Forty Acre Rock is a great day hike destination in the Sandhills region.

That’s all very cool, but on my visit, the day after Thanksgiving, my goal wasn’t checking out endangered mollusks or even rare plants, it was working off some of the approximately 12 million extra calories I had ingested the day before.  I wasn’t alone.  I got there around 10 a.m., and there were already a few cars in the parking lot.

Forty Acre Rock was known as a destination point for locals in Lancaster County and the surrounding area long before it became an SCDNR Heritage Preserve.  The rock that gives the preserve its name isn’t really 40 acres — it’s closer to 14 – but the spectacular views and otherworldly setting makes it a place to visit like no other.  Unfortunately, that popularity has led to some vandalism and graffiti over the years, a problem that property managers and SCDNR’s Law Enforcement Division have been working to correct in recent years.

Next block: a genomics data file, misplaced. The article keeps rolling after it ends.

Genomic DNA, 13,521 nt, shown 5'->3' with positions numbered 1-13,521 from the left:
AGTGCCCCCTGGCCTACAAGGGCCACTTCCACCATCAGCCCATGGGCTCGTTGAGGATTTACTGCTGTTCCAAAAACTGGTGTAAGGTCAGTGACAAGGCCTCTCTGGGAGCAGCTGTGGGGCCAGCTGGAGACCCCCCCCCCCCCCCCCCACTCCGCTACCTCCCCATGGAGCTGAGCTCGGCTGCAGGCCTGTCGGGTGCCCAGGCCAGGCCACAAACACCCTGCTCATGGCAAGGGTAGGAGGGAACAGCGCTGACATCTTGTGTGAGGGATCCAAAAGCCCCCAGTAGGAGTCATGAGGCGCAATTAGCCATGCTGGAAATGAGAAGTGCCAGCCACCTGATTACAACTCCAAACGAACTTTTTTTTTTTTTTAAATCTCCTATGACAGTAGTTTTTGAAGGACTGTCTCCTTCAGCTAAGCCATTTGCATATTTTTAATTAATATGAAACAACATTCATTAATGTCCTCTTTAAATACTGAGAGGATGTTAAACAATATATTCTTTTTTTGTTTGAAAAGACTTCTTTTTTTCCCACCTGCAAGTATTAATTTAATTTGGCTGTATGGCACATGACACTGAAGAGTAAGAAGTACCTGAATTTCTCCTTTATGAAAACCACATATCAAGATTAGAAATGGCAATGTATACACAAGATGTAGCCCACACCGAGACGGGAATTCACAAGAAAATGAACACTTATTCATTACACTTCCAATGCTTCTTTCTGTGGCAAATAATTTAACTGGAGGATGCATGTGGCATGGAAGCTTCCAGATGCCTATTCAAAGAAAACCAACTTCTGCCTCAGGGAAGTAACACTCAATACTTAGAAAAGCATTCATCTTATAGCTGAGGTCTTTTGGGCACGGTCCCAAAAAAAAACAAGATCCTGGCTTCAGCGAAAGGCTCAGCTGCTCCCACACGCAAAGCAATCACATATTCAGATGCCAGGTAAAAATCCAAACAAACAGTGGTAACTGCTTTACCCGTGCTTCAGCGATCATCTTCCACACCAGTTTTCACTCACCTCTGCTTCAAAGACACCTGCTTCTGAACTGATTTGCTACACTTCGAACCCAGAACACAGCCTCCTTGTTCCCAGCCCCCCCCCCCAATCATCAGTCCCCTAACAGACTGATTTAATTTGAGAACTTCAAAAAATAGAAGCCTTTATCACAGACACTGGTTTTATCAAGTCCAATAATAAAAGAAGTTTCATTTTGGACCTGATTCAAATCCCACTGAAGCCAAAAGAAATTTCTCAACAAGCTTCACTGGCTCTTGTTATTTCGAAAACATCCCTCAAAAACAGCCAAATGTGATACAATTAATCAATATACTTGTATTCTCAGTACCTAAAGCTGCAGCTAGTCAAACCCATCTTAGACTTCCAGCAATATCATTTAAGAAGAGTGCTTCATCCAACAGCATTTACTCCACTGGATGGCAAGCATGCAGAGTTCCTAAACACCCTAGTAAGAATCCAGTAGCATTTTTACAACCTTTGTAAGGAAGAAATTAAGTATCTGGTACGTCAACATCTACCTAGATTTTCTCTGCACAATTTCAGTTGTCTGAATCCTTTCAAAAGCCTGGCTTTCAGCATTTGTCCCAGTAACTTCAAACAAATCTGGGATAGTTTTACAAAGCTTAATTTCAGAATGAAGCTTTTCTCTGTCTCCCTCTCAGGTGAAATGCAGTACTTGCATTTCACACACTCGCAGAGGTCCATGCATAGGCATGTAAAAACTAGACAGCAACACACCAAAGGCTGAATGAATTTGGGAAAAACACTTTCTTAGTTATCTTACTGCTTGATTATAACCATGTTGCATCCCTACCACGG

In November, the fall color in the distance contrasts vividly with the green mosses growing in the rock’s vernal pools.

The large, flat granite outcropping, situated where the sandhills and piedmont geologic regions meet, is the result of million-of-years-old geologic processes, with time and erosion gradually exposing the hard surface of rock outcroppings that in most places would be buried deep underground.  It’s approximately half a mile through a typical mixed pine and hardwood forest from the preserve’s upper parking lot to the open face of the rock.  That’s likely why this parking lot is frequently filled with locals taking advantage of a nice short hike with a great view at the end, or curious visitors who have heard about the site’s uniqueness. Stepping out from the tree line onto the rock’s gently sloping surface, you really do feel as if you might be on the surface of the moon, complete with craters.